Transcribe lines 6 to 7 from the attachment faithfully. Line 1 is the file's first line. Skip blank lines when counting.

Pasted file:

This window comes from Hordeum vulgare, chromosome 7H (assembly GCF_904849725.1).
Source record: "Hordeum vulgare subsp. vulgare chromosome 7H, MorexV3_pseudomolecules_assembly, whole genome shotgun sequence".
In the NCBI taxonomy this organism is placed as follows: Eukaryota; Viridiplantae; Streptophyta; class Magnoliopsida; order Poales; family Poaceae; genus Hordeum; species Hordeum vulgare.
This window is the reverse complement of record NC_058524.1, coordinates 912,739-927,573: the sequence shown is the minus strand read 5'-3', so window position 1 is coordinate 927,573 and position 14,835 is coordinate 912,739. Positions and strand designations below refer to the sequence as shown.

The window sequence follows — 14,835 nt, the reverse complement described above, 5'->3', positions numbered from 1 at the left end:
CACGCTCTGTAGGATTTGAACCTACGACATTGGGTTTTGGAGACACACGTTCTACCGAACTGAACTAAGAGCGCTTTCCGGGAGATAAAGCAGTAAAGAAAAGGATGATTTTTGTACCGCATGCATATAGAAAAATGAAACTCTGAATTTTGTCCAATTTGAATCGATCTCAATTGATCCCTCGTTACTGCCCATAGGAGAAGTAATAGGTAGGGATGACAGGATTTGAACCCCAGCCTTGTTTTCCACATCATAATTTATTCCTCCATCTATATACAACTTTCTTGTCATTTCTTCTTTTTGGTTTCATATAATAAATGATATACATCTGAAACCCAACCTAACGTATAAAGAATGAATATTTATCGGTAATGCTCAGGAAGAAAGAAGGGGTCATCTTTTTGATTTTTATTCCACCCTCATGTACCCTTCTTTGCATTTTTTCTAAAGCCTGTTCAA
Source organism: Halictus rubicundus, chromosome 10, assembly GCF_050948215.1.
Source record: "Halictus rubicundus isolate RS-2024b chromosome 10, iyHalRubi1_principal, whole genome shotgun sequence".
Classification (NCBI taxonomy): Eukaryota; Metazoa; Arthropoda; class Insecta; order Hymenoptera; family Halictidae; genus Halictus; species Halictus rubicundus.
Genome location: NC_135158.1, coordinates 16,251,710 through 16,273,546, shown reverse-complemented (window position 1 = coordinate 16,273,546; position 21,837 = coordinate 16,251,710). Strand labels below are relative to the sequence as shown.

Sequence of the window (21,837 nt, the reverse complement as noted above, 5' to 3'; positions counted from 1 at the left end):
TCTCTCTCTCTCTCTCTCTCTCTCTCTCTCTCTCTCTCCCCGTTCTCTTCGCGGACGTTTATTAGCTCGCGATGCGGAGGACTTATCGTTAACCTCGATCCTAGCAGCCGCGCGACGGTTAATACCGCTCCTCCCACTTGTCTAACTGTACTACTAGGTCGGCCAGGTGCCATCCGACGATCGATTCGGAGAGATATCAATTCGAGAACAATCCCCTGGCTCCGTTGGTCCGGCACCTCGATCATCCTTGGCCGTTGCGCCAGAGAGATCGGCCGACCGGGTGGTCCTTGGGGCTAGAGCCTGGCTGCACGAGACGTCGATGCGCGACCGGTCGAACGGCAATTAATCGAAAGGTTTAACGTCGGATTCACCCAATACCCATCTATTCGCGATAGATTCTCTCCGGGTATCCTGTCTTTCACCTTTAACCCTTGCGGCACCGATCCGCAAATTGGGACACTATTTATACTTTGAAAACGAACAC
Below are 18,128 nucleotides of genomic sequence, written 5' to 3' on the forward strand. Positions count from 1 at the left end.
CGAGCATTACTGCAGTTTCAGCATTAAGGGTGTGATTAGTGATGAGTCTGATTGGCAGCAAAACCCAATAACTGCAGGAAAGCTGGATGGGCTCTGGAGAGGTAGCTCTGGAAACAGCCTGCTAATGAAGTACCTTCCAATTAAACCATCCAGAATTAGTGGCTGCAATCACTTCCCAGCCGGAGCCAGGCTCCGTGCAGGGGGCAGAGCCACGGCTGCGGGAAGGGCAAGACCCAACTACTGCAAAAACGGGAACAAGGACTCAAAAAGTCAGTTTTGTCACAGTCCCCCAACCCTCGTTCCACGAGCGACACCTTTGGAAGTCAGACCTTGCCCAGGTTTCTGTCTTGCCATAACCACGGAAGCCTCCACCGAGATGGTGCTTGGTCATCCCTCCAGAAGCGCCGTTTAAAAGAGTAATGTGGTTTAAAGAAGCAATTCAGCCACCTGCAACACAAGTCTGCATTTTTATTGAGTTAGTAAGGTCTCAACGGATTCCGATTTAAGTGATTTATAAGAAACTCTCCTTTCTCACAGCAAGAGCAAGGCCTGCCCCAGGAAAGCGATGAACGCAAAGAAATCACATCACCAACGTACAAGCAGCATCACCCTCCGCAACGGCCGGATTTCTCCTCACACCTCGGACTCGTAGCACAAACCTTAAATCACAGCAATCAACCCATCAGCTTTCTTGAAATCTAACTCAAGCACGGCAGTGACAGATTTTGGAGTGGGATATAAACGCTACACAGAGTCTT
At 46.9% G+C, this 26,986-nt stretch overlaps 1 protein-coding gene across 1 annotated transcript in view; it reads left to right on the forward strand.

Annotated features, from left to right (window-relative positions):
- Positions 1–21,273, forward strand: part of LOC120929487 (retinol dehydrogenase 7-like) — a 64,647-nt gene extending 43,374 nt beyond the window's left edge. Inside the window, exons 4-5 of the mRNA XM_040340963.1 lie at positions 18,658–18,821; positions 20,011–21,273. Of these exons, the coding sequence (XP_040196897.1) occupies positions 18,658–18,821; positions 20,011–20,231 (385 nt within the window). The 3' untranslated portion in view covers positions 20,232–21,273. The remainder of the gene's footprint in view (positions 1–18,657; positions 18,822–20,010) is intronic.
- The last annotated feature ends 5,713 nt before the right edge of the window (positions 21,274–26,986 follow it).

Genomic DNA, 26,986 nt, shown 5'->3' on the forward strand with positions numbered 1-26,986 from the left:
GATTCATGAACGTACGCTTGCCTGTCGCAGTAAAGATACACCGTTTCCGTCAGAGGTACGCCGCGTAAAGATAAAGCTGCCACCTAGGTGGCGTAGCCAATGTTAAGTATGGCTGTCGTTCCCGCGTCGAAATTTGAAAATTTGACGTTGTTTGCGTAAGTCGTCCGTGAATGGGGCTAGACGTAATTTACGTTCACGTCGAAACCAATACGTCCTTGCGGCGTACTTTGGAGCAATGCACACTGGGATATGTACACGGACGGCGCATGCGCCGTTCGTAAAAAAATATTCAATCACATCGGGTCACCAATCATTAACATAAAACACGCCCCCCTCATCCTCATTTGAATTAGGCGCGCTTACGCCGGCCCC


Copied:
CACGCTCTGTAGGATTTGAACCTACGACATTGGGTTTTGGAGACACACGTTCTACCGAACTGAACTAAGAGCGCTTTCCGGGAGATAAAGCAGTAAAGAAAAGGATGATTTTTGTACCGCATGCATATAGAAAAATGAAACTCTGAATTTTGTCCAATTTGAATCGATCTCAATTGATCCCTCGTTACTGCCCATAGGAGAAGTAATAGGTAGGGATGACAGGATTTGAACCCCAGCCTTGTTTTCCACATCATAATTTATTCCTCCATCTATATACAACTTTCTTGTCATTTCTTCTTTTTGGTTTCATATAATAAATGATATACATCTGAAACCCAACCTAACGTATAAAGAATGAATATTTATCGGTAATGCTCAGGAAGAAAGAAGGGGTCATCTTTTTGATTTTTATTCCACCCTCATGTACCCTTCTTTGCATTTTTTCTAAAGCCTGTTCAA
Source organism: Halictus rubicundus, chromosome 10, assembly GCF_050948215.1.